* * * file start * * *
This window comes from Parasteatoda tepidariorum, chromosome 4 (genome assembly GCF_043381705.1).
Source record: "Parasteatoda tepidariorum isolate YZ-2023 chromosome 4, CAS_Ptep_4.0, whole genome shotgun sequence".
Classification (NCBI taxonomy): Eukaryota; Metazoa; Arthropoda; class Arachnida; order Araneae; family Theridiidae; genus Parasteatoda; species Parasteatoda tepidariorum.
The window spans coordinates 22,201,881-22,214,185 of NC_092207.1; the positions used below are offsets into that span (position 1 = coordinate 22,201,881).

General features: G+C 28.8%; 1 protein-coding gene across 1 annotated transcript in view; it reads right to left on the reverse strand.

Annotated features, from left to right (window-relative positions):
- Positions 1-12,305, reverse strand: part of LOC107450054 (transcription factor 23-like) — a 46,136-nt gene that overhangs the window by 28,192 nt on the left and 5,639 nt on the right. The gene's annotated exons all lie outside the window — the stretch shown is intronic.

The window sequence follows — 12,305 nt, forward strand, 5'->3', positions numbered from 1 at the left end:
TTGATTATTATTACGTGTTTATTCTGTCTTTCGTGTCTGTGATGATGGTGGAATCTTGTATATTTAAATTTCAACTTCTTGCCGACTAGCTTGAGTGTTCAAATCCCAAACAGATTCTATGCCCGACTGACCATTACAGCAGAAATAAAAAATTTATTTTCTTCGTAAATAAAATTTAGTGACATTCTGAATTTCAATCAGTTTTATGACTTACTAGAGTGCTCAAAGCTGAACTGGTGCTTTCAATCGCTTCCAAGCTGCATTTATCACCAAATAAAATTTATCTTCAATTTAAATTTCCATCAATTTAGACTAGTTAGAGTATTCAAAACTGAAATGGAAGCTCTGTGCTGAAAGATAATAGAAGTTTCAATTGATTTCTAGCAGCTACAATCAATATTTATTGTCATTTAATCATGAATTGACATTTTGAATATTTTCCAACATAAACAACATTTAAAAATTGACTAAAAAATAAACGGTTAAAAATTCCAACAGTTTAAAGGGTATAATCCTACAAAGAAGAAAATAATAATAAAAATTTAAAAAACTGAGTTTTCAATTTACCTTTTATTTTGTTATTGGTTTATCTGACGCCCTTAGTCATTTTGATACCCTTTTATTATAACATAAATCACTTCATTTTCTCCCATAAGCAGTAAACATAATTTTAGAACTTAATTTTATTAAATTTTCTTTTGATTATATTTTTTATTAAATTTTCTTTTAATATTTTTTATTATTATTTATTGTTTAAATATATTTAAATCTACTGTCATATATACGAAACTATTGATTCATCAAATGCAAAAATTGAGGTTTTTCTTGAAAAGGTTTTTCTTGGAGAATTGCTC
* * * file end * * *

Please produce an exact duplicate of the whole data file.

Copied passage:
This window comes from Parasteatoda tepidariorum, chromosome 4 (genome assembly GCF_043381705.1).
Source record: "Parasteatoda tepidariorum isolate YZ-2023 chromosome 4, CAS_Ptep_4.0, whole genome shotgun sequence".
Classification (NCBI taxonomy): Eukaryota; Metazoa; Arthropoda; class Arachnida; order Araneae; family Theridiidae; genus Parasteatoda; species Parasteatoda tepidariorum.
The window spans coordinates 22,201,881-22,214,185 of NC_092207.1; the positions used below are offsets into that span (position 1 = coordinate 22,201,881).

General features: G+C 28.8%; 1 protein-coding gene across 1 annotated transcript in view; it reads right to left on the reverse strand.

Annotated features, from left to right (window-relative positions):
- Positions 1-12,305, reverse strand: part of LOC107450054 (transcription factor 23-like) — a 46,136-nt gene that overhangs the window by 28,192 nt on the left and 5,639 nt on the right. The gene's annotated exons all lie outside the window — the stretch shown is intronic.

The window sequence follows — 12,305 nt, forward strand, 5'->3', positions numbered from 1 at the left end:
TTGATTATTATTACGTGTTTATTCTGTCTTTCGTGTCTGTGATGATGGTGGAATCTTGTATATTTAAATTTCAACTTCTTGCCGACTAGCTTGAGTGTTCAAATCCCAAACAGATTCTATGCCCGACTGACCATTACAGCAGAAATAAAAAATTTATTTTCTTCGTAAATAAAATTTAGTGACATTCTGAATTTCAATCAGTTTTATGACTTACTAGAGTGCTCAAAGCTGAACTGGTGCTTTCAATCGCTTCCAAGCTGCATTTATCACCAAATAAAATTTATCTTCAATTTAAATTTCCATCAATTTAGACTAGTTAGAGTATTCAAAACTGAAATGGAAGCTCTGTGCTGAAAGATAATAGAAGTTTCAATTGATTTCTAGCAGCTACAATCAATATTTATTGTCATTTAATCATGAATTGACATTTTGAATATTTTCCAACATAAACAACATTTAAAAATTGACTAAAAAATAAACGGTTAAAAATTCCAACAGTTTAAAGGGTATAATCCTACAAAGAAGAAAATAATAATAAAAATTTAAAAAACTGAGTTTTCAATTTACCTTTTATTTTGTTATTGGTTTATCTGACGCCCTTAGTCATTTTGATACCCTTTTATTATAACATAAATCACTTCATTTTCTCCCATAAGCAGTAAACATAATTTTAGAACTTAATTTTATTAAATTTTCTTTTGATTATATTTTTTATTAAATTTTCTTTTAATATTTTTTATTATTATTTATTGTTTAAATATATTTAAATCTACTGTCATATATACGAAACTATTGATTCATCAAATGCAAAAATTGAGGTTTTTCTTGAAAAGGTTTTTCTTGGAGAATTGCTC